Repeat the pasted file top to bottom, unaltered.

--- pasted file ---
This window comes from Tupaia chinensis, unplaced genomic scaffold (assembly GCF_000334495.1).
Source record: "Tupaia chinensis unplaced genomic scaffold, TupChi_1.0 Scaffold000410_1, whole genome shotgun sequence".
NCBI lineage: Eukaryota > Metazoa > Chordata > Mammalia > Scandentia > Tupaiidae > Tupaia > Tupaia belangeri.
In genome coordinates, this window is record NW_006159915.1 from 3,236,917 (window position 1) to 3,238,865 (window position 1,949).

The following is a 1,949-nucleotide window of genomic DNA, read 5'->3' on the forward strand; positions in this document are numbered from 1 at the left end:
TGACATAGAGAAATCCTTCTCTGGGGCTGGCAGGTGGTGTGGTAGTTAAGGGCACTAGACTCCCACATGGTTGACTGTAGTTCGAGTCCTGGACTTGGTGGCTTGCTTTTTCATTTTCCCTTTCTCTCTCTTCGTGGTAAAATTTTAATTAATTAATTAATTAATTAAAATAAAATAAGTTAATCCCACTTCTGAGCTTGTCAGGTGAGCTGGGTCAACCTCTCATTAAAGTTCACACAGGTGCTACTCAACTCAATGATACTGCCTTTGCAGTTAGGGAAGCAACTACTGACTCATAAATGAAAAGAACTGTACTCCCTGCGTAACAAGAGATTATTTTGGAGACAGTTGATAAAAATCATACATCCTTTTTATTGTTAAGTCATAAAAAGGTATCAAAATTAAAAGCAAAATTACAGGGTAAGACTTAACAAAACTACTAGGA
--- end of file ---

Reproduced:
This window comes from Tupaia chinensis, unplaced genomic scaffold (assembly GCF_000334495.1).
Source record: "Tupaia chinensis unplaced genomic scaffold, TupChi_1.0 Scaffold000410_1, whole genome shotgun sequence".
NCBI lineage: Eukaryota > Metazoa > Chordata > Mammalia > Scandentia > Tupaiidae > Tupaia > Tupaia belangeri.
In genome coordinates, this window is record NW_006159915.1 from 3,236,917 (window position 1) to 3,238,865 (window position 1,949).

The following is a 1,949-nucleotide window of genomic DNA, read 5'->3' on the forward strand; positions in this document are numbered from 1 at the left end:
TGACATAGAGAAATCCTTCTCTGGGGCTGGCAGGTGGTGTGGTAGTTAAGGGCACTAGACTCCCACATGGTTGACTGTAGTTCGAGTCCTGGACTTGGTGGCTTGCTTTTTCATTTTCCCTTTCTCTCTCTTCGTGGTAAAATTTTAATTAATTAATTAATTAATTAAAATAAAATAAGTTAATCCCACTTCTGAGCTTGTCAGGTGAGCTGGGTCAACCTCTCATTAAAGTTCACACAGGTGCTACTCAACTCAATGATACTGCCTTTGCAGTTAGGGAAGCAACTACTGACTCATAAATGAAAAGAACTGTACTCCCTGCGTAACAAGAGATTATTTTGGAGACAGTTGATAAAAATCATACATCCTTTTTATTGTTAAGTCATAAAAAGGTATCAAAATTAAAAGCAAAATTACAGGGTAAGACTTAACAAAACTACTAGGA